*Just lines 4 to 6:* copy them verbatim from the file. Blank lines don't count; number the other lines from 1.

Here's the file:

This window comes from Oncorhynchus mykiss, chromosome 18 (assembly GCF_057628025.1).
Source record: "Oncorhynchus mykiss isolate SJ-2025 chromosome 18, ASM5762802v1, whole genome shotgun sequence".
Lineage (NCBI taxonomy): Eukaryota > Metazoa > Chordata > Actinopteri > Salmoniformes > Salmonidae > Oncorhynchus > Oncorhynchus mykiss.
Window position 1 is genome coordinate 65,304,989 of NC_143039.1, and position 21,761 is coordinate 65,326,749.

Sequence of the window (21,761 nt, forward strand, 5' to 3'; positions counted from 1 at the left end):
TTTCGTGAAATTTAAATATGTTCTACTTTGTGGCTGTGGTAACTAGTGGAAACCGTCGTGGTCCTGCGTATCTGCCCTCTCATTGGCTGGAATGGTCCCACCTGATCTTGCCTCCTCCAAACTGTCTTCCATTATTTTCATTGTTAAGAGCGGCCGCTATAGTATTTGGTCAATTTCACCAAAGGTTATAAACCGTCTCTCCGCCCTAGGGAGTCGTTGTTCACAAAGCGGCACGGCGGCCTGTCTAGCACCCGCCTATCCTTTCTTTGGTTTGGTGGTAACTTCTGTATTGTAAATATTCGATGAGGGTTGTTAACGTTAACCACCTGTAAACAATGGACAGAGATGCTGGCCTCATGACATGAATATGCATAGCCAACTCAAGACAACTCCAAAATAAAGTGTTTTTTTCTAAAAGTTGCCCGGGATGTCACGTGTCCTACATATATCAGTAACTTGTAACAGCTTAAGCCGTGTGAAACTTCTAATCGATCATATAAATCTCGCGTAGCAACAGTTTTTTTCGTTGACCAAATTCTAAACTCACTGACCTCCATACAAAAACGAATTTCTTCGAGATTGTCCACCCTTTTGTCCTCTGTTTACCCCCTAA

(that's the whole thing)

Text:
Window position 1 is genome coordinate 65,304,989 of NC_143039.1, and position 21,761 is coordinate 65,326,749.

Sequence of the window (21,761 nt, forward strand, 5' to 3'; positions counted from 1 at the left end):
TTTCGTGAAATTTAAATATGTTCTACTTTGTGGCTGTGGTAACTAGTGGAAACCGTCGTGGTCCTGCGTATCTGCCCTCTCATTGGCTGGAATGGTCCCACCTGATCTTGCCTCCTCCAAACTGTCTTCCATTATTTTCATTGTTAAGAGCGGCCGCTATAGTATTTGGTCAATTTCACCAAAGGTTATAAACCGTCTCTCCGCCCTAGGGAGTCGTTGTTCACAAAGCGGCACGGCGGCCTGTCTAGCACCCGCCTATCCTTTCTTTGGTTTGGTGGTAACTTCTGTATTGTAAATATTCGATGAGGGTTGTTAACGTTAACCACCTGTAAACAATGGACAGAGATGCTGGCCTCATGACATGAATATGCATAGCCAACTCAAGACAACTCCAAAATAAAGTGTTTTTTTCTAAAAGTTGCCCGGGATGTCACGTGTCCTACATATATCAGTAACTTGTAACAGCTTAAGCCGTGTGAAACTTCTAATCGATCATATAAATCTCGCGTAGCAACAGTTTTTTTCGTTGACCAAATTCTAAACTCACTGACCTCCATACAAAAACGAATTTCTTCGAGATTGTCCACCCTTTTGTCCTCTGTTTACCCCCTAA